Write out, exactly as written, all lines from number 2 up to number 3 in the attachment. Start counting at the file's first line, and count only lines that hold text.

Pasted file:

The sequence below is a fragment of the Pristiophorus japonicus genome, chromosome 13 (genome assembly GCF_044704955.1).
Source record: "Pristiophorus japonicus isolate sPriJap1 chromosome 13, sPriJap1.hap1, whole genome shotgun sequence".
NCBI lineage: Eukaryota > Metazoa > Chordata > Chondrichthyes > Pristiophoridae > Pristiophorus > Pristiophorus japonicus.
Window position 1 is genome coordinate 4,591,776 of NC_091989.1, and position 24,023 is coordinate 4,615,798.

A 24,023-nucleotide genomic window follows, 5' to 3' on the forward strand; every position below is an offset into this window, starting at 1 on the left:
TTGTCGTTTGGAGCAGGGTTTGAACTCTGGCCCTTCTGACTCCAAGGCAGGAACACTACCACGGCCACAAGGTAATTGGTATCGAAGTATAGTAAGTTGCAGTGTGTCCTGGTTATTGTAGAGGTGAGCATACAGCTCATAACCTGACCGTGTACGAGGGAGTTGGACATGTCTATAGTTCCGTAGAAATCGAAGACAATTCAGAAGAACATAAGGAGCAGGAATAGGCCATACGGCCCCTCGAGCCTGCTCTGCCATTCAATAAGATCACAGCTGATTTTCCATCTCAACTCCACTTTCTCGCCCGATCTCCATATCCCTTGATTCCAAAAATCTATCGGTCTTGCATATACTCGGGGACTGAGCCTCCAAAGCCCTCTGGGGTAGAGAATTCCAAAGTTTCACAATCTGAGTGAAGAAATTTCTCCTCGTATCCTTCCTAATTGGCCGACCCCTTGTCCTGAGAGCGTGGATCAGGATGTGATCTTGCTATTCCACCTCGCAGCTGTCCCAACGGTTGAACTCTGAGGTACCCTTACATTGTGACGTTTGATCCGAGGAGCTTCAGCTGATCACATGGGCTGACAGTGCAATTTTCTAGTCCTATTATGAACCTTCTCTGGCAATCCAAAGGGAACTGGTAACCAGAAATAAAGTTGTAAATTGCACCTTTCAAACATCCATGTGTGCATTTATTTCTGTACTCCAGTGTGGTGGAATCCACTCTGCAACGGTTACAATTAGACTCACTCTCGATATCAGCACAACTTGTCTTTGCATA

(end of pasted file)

Source record: "Pristiophorus japonicus isolate sPriJap1 chromosome 13, sPriJap1.hap1, whole genome shotgun sequence".
NCBI lineage: Eukaryota > Metazoa > Chordata > Chondrichthyes > Pristiophoridae > Pristiophorus > Pristiophorus japonicus.